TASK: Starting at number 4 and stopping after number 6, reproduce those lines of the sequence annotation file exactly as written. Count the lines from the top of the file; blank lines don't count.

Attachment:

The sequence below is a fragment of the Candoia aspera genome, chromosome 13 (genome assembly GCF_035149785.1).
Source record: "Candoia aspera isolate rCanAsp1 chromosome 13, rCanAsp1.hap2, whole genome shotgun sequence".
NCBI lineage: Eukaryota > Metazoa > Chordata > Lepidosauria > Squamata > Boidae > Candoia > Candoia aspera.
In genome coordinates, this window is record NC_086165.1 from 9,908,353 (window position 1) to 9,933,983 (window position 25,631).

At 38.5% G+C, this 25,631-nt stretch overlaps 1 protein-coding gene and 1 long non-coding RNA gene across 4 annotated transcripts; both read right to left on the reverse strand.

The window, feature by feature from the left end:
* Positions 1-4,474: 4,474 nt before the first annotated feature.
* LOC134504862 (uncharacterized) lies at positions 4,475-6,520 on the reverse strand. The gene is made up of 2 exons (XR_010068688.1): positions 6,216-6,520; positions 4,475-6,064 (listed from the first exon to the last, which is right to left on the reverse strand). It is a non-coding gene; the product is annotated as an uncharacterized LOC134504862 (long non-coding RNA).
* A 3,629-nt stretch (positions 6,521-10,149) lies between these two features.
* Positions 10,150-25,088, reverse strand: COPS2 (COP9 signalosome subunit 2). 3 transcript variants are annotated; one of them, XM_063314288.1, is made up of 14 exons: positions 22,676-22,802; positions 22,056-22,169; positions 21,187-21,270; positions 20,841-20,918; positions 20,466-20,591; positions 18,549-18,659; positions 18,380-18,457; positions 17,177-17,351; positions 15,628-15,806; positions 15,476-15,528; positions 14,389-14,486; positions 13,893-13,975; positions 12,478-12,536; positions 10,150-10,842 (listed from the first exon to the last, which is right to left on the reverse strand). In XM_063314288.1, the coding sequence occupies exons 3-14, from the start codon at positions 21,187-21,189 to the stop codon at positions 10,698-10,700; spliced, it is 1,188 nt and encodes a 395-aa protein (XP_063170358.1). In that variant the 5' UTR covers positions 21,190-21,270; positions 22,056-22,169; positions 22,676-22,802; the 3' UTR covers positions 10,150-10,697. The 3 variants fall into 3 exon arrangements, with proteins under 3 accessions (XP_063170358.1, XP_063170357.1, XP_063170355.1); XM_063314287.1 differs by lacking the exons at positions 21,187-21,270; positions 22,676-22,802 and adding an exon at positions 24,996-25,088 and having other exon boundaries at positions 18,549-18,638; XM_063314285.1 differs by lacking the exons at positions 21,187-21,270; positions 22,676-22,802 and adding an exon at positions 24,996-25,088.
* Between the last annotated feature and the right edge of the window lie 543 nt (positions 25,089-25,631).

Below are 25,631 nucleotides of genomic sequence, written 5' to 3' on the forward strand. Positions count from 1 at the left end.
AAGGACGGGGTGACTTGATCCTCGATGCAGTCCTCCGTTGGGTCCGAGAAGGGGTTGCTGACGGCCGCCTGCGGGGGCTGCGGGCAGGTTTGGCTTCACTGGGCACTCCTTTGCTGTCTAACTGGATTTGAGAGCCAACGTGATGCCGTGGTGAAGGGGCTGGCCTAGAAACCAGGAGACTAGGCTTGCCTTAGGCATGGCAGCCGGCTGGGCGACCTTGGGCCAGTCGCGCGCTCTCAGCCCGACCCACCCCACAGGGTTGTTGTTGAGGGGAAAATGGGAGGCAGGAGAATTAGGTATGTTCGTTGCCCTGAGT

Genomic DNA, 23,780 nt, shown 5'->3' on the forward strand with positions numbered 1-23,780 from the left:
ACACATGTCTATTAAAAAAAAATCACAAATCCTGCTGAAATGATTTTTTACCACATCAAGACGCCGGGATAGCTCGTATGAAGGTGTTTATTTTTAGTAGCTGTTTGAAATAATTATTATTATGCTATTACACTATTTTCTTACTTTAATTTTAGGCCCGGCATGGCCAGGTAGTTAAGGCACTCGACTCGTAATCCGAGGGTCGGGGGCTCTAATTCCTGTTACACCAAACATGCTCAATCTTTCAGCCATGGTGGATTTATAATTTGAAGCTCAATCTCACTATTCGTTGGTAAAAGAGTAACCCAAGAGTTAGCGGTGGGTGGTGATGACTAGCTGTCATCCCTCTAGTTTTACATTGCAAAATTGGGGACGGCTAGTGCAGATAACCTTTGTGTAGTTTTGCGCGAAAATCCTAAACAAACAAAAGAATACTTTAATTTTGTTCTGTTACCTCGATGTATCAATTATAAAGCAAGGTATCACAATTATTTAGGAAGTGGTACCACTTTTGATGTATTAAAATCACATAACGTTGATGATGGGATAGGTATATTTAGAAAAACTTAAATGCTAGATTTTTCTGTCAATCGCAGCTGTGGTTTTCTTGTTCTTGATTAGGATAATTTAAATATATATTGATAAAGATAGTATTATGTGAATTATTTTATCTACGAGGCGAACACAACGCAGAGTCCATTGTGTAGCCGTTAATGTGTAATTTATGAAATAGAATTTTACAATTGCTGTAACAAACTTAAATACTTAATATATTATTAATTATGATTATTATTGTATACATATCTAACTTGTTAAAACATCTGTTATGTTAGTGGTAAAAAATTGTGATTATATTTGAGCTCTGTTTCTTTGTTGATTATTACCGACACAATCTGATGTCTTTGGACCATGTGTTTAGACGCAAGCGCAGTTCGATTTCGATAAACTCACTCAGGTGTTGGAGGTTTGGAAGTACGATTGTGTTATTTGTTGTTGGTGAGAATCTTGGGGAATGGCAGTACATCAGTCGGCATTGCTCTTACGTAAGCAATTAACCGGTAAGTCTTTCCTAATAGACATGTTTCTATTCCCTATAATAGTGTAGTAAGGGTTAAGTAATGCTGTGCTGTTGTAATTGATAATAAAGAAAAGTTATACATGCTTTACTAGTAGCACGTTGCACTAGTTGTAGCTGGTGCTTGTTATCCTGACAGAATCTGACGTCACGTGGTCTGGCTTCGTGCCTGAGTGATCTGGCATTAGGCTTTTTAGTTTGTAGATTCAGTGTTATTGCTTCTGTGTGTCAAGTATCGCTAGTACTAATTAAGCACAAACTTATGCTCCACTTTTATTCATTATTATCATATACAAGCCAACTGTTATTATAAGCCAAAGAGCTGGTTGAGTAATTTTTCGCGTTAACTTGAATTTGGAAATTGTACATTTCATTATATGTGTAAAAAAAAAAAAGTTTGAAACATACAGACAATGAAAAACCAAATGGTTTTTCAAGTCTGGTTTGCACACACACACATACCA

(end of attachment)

In genome coordinates, this window is record NC_086165.1 from 9,908,353 (window position 1) to 9,933,983 (window position 25,631).

At 38.5% G+C, this 25,631-nt stretch overlaps 1 protein-coding gene and 1 long non-coding RNA gene across 4 annotated transcripts; both read right to left on the reverse strand.

The window, feature by feature from the left end: